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The Passion of the Christ: The Definitive Edition

20th Century Fox
Movie A
Special Features A
DVD Geek Factor 9 (out of 10)

Oh, it's just so hard to write about fucking Mel Gibson nowadays. The guy is a major dumb ass. Dumb ass supreme. Yet he makes decent movies and, in the case of this biblical bloodbath, great movies.

I momentarily stopped giving a damn about religion and Jesus and all that around the time I went to Jesus Camp and realized that my hard-earned paper-route money was funding the wallets of morons who wrote shitty sermons and generally scared me. That was a long time ago. Since then, I've lightened up a bit and realized Jesus was a righteous dude, regardless of whether or not he was divine. And, according to this here film, he got a really raw deal. Whether you are religious or not, this film has an impact.

Gibson's picture makes all of the violent depictions of the crucifixion throughout the years come to life. His intention (well, one of his intentions, anyway) was to show that the guy's last days were no walk in the park. Dude got his ass kicked and smoked.

Seeing the movie again, I was struck by the warmth of the flashback scene where Jesus is seen goofing around with his mom. James Caviezel does a fantastic job with the coveted role of Jesus (word has it that Tom Sizemore and Daniel Radcliffe were dying for the gig).

Mel Gibson makes me sick, but his movie is a masterpiece.

Special Features: You have the option to watch the film without subtitles, as Gibson originally intended, and it's a good viewing experience. There are many commentaries, and two of them include a rather laid-back, smokey-voiced Gibson digging on his kick-ass movie. The two-disc set contains the theatrical cut and the less-yucky version that bombed in theaters. (The people want their Jesus with tons of blood.) There's lots of documentary footage on the making of the movie, including some hilarious footage of Gibson freaking out as he watches action in his directing monitor. The man has an interesting style. There's also interesting stuff chronicling the hell Caviezel went through filming the movie, including his rendezvous with a bolt of lightning.


The Departed: Two-Disc Special Edition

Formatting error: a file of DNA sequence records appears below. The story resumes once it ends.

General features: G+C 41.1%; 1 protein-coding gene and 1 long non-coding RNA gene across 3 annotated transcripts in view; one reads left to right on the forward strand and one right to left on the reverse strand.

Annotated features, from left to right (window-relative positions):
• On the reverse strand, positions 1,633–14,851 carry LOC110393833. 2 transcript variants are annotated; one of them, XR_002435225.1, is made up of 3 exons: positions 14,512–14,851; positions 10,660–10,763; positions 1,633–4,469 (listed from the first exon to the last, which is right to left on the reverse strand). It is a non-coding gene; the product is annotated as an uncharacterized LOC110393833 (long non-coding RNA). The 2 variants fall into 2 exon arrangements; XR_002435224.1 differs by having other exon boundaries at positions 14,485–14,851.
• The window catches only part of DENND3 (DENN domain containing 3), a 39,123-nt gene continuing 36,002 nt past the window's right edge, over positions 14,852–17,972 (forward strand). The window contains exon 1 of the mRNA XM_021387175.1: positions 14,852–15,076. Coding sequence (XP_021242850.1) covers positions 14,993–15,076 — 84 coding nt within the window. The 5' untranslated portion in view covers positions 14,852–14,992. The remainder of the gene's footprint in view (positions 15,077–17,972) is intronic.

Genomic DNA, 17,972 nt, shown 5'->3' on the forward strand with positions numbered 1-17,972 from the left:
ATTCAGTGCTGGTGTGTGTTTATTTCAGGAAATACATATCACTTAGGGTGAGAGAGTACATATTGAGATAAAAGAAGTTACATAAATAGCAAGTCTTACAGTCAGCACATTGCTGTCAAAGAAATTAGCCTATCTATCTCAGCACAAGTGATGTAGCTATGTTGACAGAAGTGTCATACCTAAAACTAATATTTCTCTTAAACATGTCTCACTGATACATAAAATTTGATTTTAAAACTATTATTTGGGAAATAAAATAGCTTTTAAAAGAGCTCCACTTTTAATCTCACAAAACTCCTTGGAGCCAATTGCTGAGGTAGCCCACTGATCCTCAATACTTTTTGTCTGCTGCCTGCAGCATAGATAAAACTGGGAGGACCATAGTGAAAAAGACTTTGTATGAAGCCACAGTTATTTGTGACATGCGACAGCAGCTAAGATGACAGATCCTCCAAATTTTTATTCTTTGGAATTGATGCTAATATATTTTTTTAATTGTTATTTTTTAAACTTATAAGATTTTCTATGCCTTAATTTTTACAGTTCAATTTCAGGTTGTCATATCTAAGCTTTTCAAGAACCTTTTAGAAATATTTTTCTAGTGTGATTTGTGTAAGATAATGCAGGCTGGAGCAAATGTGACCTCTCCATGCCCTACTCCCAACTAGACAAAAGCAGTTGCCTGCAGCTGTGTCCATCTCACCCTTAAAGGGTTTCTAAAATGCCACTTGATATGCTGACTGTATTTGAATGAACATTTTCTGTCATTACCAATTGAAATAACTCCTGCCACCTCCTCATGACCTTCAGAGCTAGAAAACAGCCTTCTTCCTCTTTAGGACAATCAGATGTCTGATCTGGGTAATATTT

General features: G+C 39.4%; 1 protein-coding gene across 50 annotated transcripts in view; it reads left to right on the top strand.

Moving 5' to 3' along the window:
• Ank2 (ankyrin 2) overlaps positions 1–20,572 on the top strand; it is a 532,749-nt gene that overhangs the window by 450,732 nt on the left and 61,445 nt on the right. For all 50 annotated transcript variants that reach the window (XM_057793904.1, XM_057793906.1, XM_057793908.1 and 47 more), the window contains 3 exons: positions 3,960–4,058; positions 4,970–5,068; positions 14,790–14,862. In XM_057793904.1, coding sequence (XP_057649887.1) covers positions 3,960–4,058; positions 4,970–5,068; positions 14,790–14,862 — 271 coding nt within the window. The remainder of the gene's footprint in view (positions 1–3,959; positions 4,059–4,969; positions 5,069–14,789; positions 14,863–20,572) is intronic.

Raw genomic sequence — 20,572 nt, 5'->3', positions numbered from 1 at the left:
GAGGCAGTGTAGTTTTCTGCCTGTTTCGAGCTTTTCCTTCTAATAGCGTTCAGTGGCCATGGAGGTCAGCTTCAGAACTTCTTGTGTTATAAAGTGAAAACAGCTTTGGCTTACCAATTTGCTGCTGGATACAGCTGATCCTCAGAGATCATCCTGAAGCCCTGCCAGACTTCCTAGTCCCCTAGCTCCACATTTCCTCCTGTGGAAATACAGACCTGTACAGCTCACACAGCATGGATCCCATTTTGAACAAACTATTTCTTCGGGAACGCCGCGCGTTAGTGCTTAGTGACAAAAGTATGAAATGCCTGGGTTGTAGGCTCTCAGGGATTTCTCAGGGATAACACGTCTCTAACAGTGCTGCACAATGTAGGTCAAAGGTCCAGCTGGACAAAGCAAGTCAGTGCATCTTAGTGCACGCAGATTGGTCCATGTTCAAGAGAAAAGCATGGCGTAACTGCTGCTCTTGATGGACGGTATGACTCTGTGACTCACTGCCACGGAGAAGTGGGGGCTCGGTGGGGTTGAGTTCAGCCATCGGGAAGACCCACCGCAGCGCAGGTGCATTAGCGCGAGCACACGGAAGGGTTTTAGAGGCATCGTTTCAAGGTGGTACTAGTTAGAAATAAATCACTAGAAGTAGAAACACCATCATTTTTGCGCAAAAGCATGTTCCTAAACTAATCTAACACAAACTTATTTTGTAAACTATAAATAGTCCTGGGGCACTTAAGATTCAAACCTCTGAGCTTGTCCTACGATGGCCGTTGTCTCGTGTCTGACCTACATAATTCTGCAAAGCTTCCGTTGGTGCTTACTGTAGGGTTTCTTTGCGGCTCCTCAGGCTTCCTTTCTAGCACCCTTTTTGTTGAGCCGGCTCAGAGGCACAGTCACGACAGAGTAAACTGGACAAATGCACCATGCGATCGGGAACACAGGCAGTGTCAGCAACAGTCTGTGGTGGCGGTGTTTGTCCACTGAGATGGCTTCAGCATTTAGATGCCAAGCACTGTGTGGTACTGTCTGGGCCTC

Warner Home Video
Movie A
Special Features B+
DVD Geek Factor 7.75 (out of 10)

With Oscar time coming up soon, Warner Bros. got this one out to the public quick--while it's still in theaters, no less. We've been saying it for years, but this return to bloody form for director Martin Scorsese should finally net him an Oscar. That the man doesn't have one yet is completely insane.

Apart from being yet another display of Scorsese's directorial grace, this one has a major stockpile of incredible performances. The only one that Oscar recognized with a nomination would be Mark Wahlberg for his wisecracking cop (a nomination he most certainly deserves). Leonardo DiCaprio actually delivered the year's best performance in this movie, yet he was passed over in favor of his performance in Blood Diamond. He did good work in that movie, but he was superior in this one.

Jack Nicholson, Martin Sheen, Matt Damon ... the list goes on. The story follows a Boston crime lord (Nicholson) and his relationship to two cops (DiCaprio and Damon). One of the cops (DiCaprio) is undercover inside the criminal world, while the other (Damon) is a traitor informing for the crime lord. The ending is a real shocker.

How cool is it that Scorsese finally teamed up with Nicholson? It was just about the coolest thing that happened at the movies last year. There's a rumor that Scorsese is looking at making a prequel to the film that would bring back all of the stars and reunite him with a little guy named Robert De Niro. De Niro was actually offered the part eventually played by Martin Sheen in this film.

Special Features: There's no Scorsese commentary, probably because this one came out so fast. Expect another "special edition" sometime in the future. The two-disc set is very much worth picking up, because it contains Scorsese on Scorsese, a documentary featuring an interview with the director discussing many of his films at length. There are some deleted scenes, a documentary exploring real-life Boston crime lords, and more. The real score is getting Scorsese on Scorsese on disc.


Hopeless Pictures

IFC
Show B+
Special Features C+
DVD Geek Factor 6.75 (out of 10)

This animated show from the Independent Film Channel is a consistently funny skewering of the Hollywood studio system. Michael McKean lends his voice to the character of Mel, a studio head trying to wrangle crazy directors, an angry wife and multiple mistresses. The animation is goofy, but the writing is stellar. Creator Bob Balaban obviously doesn't give a damn who in Hollywood he offends with this stuff. The series features cameo vocal appearances by the likes of Lisa Kudrow, Rob Reiner and Paul Dooley.

Special Features: A couple of episode commentaries by Balaban and some deleted scenes.

More by Bob Grimm

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